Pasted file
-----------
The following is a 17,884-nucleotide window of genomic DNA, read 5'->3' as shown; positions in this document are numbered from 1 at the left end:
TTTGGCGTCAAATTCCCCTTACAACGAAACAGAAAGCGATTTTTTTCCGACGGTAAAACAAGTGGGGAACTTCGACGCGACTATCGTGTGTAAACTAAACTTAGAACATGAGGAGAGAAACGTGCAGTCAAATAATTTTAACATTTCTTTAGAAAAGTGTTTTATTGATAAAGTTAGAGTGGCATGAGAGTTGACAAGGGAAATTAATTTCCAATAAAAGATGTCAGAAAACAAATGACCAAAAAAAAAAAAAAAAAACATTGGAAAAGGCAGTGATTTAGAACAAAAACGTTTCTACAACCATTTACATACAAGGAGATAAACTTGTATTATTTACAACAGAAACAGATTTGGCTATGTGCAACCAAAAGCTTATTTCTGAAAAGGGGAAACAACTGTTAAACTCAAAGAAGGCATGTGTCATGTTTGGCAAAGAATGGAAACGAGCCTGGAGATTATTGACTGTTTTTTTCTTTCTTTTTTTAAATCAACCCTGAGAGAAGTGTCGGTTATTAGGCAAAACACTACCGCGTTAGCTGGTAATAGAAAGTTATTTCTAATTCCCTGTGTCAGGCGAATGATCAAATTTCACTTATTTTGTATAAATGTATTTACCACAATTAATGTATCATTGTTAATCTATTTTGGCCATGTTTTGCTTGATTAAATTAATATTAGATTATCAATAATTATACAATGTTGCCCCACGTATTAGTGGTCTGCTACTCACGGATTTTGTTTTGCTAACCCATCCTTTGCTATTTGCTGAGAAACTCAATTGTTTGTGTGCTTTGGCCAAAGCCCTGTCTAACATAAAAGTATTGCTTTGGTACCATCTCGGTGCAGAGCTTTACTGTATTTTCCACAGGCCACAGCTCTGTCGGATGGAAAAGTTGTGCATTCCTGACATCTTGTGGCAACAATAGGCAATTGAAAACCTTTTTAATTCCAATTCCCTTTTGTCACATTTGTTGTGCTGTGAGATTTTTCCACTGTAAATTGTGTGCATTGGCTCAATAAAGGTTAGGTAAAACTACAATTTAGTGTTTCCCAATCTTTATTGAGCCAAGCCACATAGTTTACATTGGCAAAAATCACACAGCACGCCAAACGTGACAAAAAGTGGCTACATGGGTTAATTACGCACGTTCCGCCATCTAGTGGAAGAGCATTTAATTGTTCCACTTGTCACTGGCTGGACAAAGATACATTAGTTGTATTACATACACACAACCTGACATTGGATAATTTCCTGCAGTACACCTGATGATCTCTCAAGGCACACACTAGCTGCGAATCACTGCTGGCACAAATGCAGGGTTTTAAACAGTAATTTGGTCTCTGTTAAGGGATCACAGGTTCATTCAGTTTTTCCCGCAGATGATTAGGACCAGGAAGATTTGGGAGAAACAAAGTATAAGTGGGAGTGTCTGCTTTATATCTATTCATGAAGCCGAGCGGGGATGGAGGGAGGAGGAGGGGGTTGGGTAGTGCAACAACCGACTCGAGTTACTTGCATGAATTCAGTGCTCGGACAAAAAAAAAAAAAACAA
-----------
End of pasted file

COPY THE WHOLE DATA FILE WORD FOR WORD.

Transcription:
The following is a 17,884-nucleotide window of genomic DNA, read 5'->3' as shown; positions in this document are numbered from 1 at the left end:
TTTGGCGTCAAATTCCCCTTACAACGAAACAGAAAGCGATTTTTTTCCGACGGTAAAACAAGTGGGGAACTTCGACGCGACTATCGTGTGTAAACTAAACTTAGAACATGAGGAGAGAAACGTGCAGTCAAATAATTTTAACATTTCTTTAGAAAAGTGTTTTATTGATAAAGTTAGAGTGGCATGAGAGTTGACAAGGGAAATTAATTTCCAATAAAAGATGTCAGAAAACAAATGACCAAAAAAAAAAAAAAAAAACATTGGAAAAGGCAGTGATTTAGAACAAAAACGTTTCTACAACCATTTACATACAAGGAGATAAACTTGTATTATTTACAACAGAAACAGATTTGGCTATGTGCAACCAAAAGCTTATTTCTGAAAAGGGGAAACAACTGTTAAACTCAAAGAAGGCATGTGTCATGTTTGGCAAAGAATGGAAACGAGCCTGGAGATTATTGACTGTTTTTTTCTTTCTTTTTTTAAATCAACCCTGAGAGAAGTGTCGGTTATTAGGCAAAACACTACCGCGTTAGCTGGTAATAGAAAGTTATTTCTAATTCCCTGTGTCAGGCGAATGATCAAATTTCACTTATTTTGTATAAATGTATTTACCACAATTAATGTATCATTGTTAATCTATTTTGGCCATGTTTTGCTTGATTAAATTAATATTAGATTATCAATAATTATACAATGTTGCCCCACGTATTAGTGGTCTGCTACTCACGGATTTTGTTTTGCTAACCCATCCTTTGCTATTTGCTGAGAAACTCAATTGTTTGTGTGCTTTGGCCAAAGCCCTGTCTAACATAAAAGTATTGCTTTGGTACCATCTCGGTGCAGAGCTTTACTGTATTTTCCACAGGCCACAGCTCTGTCGGATGGAAAAGTTGTGCATTCCTGACATCTTGTGGCAACAATAGGCAATTGAAAACCTTTTTAATTCCAATTCCCTTTTGTCACATTTGTTGTGCTGTGAGATTTTTCCACTGTAAATTGTGTGCATTGGCTCAATAAAGGTTAGGTAAAACTACAATTTAGTGTTTCCCAATCTTTATTGAGCCAAGCCACATAGTTTACATTGGCAAAAATCACACAGCACGCCAAACGTGACAAAAAGTGGCTACATGGGTTAATTACGCACGTTCCGCCATCTAGTGGAAGAGCATTTAATTGTTCCACTTGTCACTGGCTGGACAAAGATACATTAGTTGTATTACATACACACAACCTGACATTGGATAATTTCCTGCAGTACACCTGATGATCTCTCAAGGCACACACTAGCTGCGAATCACTGCTGGCACAAATGCAGGGTTTTAAACAGTAATTTGGTCTCTGTTAAGGGATCACAGGTTCATTCAGTTTTTCCCGCAGATGATTAGGACCAGGAAGATTTGGGAGAAACAAAGTATAAGTGGGAGTGTCTGCTTTATATCTATTCATGAAGCCGAGCGGGGATGGAGGGAGGAGGAGGGGGTTGGGTAGTGCAACAACCGACTCGAGTTACTTGCATGAATTCAGTGCTCGGACAAAAAAAAAAAAAACAA